SALEM — A Salem man serving three life sentences in prison for sexually assaulting four girls and physically assaulting a fifth who tried to intervene has lost an appeal in which he argued that he really didn’t want to represent himself.
Robert Gagnon, now 73, originally had a court-appointed lawyer in the 2005 case. But prior to trial, Gagnon insisted on filing a pair of motions claiming that young girls were perfectly capable of consenting to sexual activity and that laws against sex with children were unconstitutional.
His lawyer refused to file the potentially incriminating motions — which were later introduced as evidence against him at trial.
So, Gagnon decided to represent himself, a decision the Appeals Court described as “somewhat bizarre and misguided.”
Under the Constitution, defendants in criminal cases are entitled to have an attorney or to represent themselves. But, the Appeals Court pointed out, they can’t do both at the same time.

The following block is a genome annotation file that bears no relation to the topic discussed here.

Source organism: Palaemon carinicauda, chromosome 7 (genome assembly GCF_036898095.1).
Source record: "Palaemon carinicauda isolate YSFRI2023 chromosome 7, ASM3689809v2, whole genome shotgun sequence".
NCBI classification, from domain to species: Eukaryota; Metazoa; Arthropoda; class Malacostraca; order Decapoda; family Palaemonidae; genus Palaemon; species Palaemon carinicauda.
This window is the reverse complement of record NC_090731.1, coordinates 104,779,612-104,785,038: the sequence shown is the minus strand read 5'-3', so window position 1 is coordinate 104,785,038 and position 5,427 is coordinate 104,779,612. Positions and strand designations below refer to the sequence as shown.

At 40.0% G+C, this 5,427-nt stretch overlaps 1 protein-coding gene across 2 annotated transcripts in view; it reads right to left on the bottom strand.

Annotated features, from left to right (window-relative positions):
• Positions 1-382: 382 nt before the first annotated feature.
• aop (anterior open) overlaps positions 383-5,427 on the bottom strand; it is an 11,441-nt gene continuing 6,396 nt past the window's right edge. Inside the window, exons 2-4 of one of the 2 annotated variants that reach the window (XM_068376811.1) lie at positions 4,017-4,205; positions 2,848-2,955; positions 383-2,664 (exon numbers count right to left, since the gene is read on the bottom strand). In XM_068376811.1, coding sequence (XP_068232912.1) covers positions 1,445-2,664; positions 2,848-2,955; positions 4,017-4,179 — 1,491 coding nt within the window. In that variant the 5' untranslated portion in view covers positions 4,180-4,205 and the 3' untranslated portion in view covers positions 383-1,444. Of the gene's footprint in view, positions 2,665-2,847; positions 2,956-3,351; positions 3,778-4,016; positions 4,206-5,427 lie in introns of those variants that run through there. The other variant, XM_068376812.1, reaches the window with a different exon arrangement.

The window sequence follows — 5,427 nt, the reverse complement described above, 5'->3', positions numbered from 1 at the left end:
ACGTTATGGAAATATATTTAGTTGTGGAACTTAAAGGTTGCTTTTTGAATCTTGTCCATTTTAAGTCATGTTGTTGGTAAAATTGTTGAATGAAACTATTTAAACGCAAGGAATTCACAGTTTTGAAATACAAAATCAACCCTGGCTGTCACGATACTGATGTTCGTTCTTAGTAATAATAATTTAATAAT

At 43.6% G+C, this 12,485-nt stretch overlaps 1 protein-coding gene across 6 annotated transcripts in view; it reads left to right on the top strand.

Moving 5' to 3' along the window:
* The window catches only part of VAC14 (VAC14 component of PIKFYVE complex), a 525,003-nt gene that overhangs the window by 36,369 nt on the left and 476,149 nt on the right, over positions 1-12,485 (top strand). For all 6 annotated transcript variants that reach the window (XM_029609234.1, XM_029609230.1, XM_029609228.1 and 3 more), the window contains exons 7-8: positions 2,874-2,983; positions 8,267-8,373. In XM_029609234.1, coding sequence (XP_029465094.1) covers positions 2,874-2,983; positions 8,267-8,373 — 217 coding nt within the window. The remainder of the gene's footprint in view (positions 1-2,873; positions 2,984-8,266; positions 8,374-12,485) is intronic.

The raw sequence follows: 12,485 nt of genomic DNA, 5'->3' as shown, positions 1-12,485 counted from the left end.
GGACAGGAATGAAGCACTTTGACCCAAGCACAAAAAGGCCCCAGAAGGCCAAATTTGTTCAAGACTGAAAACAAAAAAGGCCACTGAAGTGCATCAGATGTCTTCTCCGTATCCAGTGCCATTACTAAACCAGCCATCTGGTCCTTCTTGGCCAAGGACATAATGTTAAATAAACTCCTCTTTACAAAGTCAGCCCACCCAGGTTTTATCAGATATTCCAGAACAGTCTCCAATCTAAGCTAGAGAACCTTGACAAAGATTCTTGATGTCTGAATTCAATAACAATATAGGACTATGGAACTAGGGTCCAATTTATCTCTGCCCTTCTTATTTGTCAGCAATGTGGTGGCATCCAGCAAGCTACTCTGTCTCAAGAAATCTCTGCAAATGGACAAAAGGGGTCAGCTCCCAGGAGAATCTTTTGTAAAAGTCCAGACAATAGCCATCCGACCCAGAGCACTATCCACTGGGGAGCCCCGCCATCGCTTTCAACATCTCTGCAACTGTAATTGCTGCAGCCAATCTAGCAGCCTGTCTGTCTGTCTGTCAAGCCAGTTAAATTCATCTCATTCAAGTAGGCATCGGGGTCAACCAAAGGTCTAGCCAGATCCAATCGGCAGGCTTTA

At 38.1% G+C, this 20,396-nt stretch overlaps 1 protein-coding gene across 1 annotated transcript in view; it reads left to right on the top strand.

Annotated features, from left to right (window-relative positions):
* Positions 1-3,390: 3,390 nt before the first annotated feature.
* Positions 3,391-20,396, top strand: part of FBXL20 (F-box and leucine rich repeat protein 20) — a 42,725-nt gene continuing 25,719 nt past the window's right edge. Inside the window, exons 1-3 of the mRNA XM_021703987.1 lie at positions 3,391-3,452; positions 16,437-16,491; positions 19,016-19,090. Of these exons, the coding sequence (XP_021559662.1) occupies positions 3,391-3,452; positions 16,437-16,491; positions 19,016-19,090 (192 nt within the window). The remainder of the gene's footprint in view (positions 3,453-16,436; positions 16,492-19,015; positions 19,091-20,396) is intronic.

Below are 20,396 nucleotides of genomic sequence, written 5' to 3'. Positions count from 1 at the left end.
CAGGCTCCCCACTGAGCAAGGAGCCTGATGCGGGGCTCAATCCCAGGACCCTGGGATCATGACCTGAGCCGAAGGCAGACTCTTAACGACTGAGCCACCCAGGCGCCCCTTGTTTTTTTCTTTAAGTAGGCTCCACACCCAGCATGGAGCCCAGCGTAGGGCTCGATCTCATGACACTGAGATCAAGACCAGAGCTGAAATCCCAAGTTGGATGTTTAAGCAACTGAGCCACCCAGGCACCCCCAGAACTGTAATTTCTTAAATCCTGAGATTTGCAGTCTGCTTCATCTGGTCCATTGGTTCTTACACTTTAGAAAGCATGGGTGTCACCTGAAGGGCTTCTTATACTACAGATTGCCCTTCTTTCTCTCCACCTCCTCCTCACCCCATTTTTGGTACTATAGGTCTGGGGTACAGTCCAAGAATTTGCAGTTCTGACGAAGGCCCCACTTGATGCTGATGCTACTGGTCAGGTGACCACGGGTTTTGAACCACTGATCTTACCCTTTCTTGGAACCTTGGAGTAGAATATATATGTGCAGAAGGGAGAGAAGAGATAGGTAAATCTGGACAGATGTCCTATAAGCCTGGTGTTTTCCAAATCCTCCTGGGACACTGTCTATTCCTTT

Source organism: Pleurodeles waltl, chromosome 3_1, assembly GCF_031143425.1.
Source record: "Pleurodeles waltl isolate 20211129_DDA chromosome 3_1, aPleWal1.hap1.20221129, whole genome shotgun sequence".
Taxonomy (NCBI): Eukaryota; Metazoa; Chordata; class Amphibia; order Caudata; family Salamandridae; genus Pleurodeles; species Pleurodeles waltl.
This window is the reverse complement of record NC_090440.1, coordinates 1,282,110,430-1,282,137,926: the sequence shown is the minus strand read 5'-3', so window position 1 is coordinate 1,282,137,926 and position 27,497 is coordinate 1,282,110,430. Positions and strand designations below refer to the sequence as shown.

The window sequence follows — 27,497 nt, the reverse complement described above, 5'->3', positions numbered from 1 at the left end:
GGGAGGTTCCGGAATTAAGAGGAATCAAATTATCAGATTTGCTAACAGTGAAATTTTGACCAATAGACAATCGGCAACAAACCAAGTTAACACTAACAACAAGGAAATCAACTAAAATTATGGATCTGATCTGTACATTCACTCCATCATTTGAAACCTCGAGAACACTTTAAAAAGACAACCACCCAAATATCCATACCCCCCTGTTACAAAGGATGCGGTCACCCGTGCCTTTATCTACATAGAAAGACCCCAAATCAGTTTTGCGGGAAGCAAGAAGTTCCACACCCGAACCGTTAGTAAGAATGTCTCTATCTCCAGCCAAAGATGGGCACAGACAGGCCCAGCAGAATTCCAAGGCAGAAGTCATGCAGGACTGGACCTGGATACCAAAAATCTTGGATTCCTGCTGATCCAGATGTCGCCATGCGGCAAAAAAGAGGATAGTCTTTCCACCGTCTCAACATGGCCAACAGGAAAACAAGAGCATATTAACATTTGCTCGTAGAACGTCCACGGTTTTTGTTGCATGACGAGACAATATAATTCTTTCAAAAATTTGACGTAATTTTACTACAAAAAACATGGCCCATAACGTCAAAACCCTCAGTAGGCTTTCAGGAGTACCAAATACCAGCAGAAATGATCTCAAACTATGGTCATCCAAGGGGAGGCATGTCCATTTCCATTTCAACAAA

Gagnon and a lawyer handling his appeal claimed that courts have required a judge to deny a defendant’s request to represent himself if the defendant’s argument was made incompetently. The Appeals Court disagreed with that interpretation, finding that Gagnon was “unequivocal” in wanting to represent himself.
“The defendant’s argument that he waived counsel only for the purpose of filing the two motions is unconvincing,” the three-judge panel wrote. “The judge advised the defendant that if he wished to file the motions, he needed to proceed pro se (on his own behalf).”
At the time, Gagnon was questioned at length by a judge about whether he understood his decision to represent himself and all of its implications. “The defendant stood by his decision and unequivocally waived his right to counsel,” the Appeals Court noted.
Gagnon has also written letters to various officials and the United States Supreme Court in which he expresses his beliefs about the age of consent laws.